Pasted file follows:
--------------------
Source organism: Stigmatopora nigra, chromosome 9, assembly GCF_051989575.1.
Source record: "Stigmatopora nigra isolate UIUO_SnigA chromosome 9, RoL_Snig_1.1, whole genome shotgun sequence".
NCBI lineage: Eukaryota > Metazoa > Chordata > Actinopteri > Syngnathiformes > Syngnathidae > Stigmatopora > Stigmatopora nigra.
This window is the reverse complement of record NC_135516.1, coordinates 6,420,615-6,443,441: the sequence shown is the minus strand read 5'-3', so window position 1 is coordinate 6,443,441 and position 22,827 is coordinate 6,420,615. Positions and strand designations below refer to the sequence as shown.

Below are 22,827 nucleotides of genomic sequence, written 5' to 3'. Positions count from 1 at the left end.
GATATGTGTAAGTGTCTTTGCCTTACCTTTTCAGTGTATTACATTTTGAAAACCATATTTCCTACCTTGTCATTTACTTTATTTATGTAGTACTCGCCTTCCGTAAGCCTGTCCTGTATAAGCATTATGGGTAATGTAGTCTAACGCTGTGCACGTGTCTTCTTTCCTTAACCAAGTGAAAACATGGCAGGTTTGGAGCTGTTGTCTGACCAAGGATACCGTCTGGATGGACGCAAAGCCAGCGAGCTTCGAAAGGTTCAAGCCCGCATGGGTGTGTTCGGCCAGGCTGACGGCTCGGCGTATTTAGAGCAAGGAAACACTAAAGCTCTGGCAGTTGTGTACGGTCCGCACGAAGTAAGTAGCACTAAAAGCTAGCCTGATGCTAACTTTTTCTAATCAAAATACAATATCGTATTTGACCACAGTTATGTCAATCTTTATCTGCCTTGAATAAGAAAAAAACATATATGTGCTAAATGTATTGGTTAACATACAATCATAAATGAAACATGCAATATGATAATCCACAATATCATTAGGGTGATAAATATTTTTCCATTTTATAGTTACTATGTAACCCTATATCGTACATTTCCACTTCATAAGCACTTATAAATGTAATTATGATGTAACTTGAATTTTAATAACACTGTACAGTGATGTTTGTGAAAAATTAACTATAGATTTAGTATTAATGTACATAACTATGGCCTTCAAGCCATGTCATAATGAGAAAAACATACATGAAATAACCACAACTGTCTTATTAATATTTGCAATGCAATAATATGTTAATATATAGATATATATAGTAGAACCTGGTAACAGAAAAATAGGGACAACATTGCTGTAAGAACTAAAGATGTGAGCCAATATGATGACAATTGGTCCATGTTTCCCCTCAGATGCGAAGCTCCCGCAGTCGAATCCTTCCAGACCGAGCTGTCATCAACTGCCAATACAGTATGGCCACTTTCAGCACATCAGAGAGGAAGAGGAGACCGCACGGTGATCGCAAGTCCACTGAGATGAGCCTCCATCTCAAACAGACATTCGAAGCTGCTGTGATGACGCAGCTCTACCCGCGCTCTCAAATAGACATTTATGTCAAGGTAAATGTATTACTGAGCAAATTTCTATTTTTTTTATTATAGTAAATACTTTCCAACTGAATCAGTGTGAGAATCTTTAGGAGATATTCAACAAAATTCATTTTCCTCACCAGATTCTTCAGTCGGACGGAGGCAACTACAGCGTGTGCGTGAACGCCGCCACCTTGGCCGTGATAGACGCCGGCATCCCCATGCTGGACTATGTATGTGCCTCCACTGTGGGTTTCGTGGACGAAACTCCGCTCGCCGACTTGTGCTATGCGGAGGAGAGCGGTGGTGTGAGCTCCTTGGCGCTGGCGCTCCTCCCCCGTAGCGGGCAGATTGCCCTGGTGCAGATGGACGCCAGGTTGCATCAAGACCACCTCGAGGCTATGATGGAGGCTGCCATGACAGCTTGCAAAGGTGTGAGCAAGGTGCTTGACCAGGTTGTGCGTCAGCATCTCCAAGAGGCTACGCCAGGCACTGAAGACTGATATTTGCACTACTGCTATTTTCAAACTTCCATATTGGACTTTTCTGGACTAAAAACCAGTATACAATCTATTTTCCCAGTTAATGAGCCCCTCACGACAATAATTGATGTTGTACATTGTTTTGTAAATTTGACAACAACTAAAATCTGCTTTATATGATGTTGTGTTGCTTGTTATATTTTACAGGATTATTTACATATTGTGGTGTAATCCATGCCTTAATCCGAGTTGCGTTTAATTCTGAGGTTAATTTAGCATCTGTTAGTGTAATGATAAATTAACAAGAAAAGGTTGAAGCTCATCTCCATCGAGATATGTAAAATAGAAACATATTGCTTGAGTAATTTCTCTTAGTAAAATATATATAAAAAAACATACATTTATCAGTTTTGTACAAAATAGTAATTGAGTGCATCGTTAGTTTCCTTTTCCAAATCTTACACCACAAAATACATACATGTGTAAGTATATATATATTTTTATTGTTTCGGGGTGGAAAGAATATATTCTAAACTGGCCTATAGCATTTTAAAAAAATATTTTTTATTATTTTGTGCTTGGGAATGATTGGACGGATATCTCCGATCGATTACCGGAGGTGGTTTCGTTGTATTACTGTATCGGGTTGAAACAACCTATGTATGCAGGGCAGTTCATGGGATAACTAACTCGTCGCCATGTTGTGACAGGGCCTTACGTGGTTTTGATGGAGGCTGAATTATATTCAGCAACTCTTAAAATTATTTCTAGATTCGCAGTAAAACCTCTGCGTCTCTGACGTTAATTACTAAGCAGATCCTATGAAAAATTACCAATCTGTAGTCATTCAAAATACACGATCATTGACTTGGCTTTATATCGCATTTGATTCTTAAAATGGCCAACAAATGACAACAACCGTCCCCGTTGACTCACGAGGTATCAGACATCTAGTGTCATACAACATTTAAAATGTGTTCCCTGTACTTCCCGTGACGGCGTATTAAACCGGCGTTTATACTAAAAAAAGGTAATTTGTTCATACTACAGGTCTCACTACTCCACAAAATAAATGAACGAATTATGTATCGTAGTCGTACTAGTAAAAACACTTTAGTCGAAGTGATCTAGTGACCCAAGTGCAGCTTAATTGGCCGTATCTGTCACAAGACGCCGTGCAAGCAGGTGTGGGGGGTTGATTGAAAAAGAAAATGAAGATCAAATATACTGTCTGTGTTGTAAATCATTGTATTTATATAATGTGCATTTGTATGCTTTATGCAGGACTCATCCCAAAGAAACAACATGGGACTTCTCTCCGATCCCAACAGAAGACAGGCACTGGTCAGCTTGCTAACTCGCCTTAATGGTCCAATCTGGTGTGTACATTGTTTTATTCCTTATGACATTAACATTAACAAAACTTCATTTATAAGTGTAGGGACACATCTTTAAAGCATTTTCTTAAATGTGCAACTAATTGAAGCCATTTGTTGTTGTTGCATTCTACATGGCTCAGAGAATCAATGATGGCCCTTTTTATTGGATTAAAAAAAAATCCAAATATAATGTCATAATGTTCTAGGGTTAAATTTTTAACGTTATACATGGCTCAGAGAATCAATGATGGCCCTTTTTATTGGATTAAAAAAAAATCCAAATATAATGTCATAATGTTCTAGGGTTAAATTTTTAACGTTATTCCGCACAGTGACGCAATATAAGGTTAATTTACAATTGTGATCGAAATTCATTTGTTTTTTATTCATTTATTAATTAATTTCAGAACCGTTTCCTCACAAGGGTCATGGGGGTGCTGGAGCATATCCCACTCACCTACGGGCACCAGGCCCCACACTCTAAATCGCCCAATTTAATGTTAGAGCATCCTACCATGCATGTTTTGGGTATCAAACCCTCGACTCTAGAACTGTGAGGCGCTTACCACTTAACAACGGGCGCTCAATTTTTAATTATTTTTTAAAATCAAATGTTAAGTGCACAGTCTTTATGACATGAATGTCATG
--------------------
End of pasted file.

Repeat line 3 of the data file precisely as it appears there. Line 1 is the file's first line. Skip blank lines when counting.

NCBI lineage: Eukaryota > Metazoa > Chordata > Actinopteri > Syngnathiformes > Syngnathidae > Stigmatopora > Stigmatopora nigra.